Posts Tagged ‘Hidden Gem’


Free pdf:

Mexicali! a mini-gem guide to surgery in Baja, California

The pdf has been uploaded to Google books, and several other sites.

Low-cost e-format:  I managed to work out a kindle format, but Amazon.com won’t allow independent publishers to offer our books for free (except as part of a limited trial on KDP select.)  However, I have received several emails specifically asking for the Mexicali book to be placed on Amazon.com – so I am reluctantly doing so.  Please note that this e-format version is priced at the minimum – of 99 cents with a free download trial period.  (In case you are wondering, Amazon.com collects 65% of that.)


Paperback book:  The paperback version of the Mexicali book is now available!  I had hoped to offer a color version (for fans of medical photography) but for small-run books, it was going to be 28.00 a book, which seems excessive to me.  I’ve priced it at just above the cost to produce and offer it on Amazon channels for less than 7.00.



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Back in Mexicali but just for a few days – as I pack up the apartment and get ready for my next journey – to Texas, of all places!

As I mentioned before, leaving Mexicali is hard – it’s a city, and a people who get under your skin.  I’ve lived (and traveled to) a lot of places, but this has been the most bittersweet of all.

In the meantime – I am (finally!) finishing up the last bit of editing  – with much help from friends –  for the Mexicali guide to surgical tourism book.   I hope to have it finished – and available on-line for downloads before the end of the year.

I’ll post links and directions for interested readers once it is ready.


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A round up of our recent discussions on Medical Tourism

In several previous posts, we talked about various Medical Tourism topics:
– including medical tourism in India due to recent publicity; including Superbug (New Delhi – 1 ) contamination of water sources in India, and
President Obama’s adoption of India’s medical tourism industry (and the medical tourism industry in general) as a target for his derision, rather than more justly, as a symbol of America’s failing health system.

I’ve also talked about why I see Colombia, as an ideal medical tourism destination, for several reasons; many of which I outlined in an article published on Colombia Reports.com**  and a new article on Yahoo! Associated content.

We’ve even discussed the Colombian government’s role and support of medical tourism, and medical tourists.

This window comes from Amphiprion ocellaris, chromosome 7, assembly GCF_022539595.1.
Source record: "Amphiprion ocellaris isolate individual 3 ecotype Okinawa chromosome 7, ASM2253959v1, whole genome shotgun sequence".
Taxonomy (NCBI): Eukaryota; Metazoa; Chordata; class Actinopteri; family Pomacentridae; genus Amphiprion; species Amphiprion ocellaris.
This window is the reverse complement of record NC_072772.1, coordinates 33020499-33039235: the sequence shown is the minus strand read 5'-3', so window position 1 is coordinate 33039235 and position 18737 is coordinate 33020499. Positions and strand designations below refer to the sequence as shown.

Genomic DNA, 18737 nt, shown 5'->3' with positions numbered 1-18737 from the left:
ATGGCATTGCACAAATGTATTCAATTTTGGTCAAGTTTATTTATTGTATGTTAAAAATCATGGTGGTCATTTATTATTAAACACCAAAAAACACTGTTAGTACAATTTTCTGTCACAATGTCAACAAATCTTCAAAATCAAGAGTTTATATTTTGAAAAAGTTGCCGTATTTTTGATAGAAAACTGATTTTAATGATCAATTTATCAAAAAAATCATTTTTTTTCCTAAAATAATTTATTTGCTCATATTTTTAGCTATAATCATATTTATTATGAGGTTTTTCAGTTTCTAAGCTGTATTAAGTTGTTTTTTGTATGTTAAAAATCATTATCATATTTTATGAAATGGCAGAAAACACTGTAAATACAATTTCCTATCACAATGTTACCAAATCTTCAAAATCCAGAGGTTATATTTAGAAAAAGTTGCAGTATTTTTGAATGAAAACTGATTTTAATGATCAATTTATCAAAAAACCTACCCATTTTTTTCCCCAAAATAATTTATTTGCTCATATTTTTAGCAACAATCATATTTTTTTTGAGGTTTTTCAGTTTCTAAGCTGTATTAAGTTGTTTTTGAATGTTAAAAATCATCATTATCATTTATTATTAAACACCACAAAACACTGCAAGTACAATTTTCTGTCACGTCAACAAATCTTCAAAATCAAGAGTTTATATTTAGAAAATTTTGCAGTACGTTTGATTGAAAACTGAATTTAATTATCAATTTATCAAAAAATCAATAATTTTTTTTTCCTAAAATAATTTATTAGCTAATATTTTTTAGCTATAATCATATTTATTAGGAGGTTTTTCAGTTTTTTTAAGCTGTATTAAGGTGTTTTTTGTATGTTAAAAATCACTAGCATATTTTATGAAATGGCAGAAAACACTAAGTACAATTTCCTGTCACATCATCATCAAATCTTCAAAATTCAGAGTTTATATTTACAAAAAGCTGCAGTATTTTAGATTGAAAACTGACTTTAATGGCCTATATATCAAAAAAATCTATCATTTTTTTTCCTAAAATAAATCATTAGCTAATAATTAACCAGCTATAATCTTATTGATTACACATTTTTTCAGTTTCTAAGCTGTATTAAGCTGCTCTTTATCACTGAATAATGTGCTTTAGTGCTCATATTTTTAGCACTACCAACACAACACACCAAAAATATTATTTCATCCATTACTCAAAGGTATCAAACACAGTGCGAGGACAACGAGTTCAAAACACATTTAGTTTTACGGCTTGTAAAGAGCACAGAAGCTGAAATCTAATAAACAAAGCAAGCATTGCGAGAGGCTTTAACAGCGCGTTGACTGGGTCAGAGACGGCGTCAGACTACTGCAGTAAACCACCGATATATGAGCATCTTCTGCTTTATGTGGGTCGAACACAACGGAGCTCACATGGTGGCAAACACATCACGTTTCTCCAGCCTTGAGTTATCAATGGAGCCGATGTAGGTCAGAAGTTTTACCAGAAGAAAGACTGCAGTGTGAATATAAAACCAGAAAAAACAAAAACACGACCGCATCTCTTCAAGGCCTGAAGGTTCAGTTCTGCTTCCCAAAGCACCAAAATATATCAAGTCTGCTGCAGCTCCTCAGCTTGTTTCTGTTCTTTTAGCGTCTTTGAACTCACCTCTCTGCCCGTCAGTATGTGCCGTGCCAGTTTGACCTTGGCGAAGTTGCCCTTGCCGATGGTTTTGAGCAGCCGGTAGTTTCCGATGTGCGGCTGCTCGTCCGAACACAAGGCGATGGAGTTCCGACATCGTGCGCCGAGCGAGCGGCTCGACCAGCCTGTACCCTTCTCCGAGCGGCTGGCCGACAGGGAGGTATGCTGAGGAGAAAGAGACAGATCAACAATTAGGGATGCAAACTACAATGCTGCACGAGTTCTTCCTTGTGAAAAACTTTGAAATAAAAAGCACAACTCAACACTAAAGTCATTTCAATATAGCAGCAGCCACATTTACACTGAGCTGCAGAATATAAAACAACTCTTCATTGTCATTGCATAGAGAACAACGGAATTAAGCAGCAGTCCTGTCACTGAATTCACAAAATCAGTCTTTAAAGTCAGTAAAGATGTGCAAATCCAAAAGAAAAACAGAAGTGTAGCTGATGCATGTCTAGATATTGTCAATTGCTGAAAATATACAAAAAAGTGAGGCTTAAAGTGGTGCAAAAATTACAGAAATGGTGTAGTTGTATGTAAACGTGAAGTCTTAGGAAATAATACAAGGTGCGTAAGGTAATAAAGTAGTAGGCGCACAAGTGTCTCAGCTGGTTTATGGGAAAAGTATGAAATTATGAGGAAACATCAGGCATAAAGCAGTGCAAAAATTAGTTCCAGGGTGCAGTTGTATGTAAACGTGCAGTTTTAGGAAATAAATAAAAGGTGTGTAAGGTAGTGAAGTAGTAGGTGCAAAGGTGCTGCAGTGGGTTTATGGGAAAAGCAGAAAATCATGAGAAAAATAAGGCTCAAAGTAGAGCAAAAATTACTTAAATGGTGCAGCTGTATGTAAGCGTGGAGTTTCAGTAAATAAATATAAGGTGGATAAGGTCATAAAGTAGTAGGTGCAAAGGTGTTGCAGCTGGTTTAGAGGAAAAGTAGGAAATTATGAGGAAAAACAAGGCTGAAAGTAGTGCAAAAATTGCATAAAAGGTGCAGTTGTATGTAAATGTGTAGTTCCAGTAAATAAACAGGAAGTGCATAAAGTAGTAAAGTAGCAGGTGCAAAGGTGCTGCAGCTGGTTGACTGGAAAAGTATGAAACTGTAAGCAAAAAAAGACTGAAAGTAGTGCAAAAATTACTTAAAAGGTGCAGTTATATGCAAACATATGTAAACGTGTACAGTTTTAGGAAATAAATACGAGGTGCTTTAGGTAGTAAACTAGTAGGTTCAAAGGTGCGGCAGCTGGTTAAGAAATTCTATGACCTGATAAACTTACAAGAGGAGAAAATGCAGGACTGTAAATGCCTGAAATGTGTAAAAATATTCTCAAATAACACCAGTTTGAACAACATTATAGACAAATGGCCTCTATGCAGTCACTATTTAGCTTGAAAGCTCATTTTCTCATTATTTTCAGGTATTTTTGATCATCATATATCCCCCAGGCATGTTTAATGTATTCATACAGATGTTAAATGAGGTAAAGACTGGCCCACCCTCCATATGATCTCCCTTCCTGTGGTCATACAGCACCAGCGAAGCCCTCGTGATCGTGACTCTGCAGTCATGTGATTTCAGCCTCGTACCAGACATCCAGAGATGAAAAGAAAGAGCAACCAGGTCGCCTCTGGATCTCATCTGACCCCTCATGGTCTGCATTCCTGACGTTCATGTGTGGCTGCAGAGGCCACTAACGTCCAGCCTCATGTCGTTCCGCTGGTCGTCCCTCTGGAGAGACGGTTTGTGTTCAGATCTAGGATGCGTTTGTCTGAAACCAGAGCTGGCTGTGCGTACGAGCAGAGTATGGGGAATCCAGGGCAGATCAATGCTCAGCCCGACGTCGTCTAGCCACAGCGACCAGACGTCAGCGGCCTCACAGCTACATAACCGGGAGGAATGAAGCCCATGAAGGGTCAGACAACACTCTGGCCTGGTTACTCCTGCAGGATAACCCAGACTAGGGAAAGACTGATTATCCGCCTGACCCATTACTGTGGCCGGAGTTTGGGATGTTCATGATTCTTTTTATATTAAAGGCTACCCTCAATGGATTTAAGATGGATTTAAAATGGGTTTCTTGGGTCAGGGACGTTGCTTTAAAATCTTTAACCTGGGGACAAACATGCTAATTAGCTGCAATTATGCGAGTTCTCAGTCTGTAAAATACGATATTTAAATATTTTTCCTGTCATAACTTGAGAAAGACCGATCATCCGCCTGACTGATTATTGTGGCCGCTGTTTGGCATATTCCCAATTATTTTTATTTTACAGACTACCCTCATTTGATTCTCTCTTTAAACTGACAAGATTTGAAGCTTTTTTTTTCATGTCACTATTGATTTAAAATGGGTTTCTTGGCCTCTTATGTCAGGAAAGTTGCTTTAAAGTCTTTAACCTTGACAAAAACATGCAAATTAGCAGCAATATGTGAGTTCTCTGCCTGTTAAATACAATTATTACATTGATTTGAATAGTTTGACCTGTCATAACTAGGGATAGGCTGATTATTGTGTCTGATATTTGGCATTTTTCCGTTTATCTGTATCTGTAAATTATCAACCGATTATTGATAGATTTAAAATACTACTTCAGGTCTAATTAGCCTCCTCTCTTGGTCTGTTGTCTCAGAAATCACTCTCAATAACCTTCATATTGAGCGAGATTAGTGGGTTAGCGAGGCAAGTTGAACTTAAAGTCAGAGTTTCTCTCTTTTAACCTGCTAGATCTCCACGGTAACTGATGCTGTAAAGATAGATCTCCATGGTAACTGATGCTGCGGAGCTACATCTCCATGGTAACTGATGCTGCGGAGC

We’ve talked about the global effects of medical tourism, and the ethics of medical tourism

** Astute readers may notice that I have referenced Colombia Reports.com several times (links). Colombia Reports.com is the largest, in country English language newssource, and is widely relied upon by English speakers, like myself, living in Colombia.
Colombia Reports.com has published my work in the past – as part of their series of articles (by various writers) on medical tourism in Colombia so back in April, I traveled in April to interview Adriaan Alsema, the editor -in -chief.

Hope you enjoyed this retrospective review of Cartagena Surgery, and medical tourism in Colombia.

UK doctors say medical tourism to India spreading superbug

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Currently ranked #2 in medical transportation, which isn’t that impressive, since it’s only out of five..

But Hidden Gem is ranked #15 out of the top 100 for plastic surgery..

Thanks everyone, for your continued encouragement and support.

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It’s been shaping up to be a bit of a weird week – as everyone that’s been following on Bogota Surgery knows – it was a rapid change of gears from neurosurgery to thoracics this week.. (and everyone knows how much I enjoy interviewing surgeons from my home specialty). But during this week – the same name keeps cropping up in conversations – Dr. Edgard Eduardo Gutierrez, and that’s when I realized that while we’ve mentioned him from time to time on the Bogota blog – he’s never really gotten proper face time, here at home at Cartagena Surgery.

Of course, my loyal readers of Hidden Gem already know Dr. Gutierrez – since he’s profiled in my book, but let me introduce him to the rest of the world** – since it seems all of Bogota is talking about him.. (okay, to be fair – the Bogota thoracic surgery community).

** since this is long overdue **

First off, I have to say that Dr. Edgard Eduardo Gutierrez Puente has got to be one of the most easy-going, good-natured people I’ve ever met – Which explains why I ended up following him on his rounds through out the hospitals of Cartagena one sunny day.. (or how he ended up hosting some gringa nurse who spoke really bad Spanish). He’d been nice enough to review cases with me – and have me in the OR one day at Medi-help after I’d practically accosted him in the hallway.. Then as we were leaving the operating room, he turned at me with a long stream of spanish over his shoulder ending in “aqui o vamos conmigo?” I missed the whole preceeding paragraph, but caught “or go with me?”

That was it – he was stuck with me. And it was definitely out of the goodness of his heart – and no other motive because, frankly, I don’t think Dr. Gutierrez:
a.) has time to think about medical tourism, or care about being in some first-time author’s book or b.) even knew why I was there..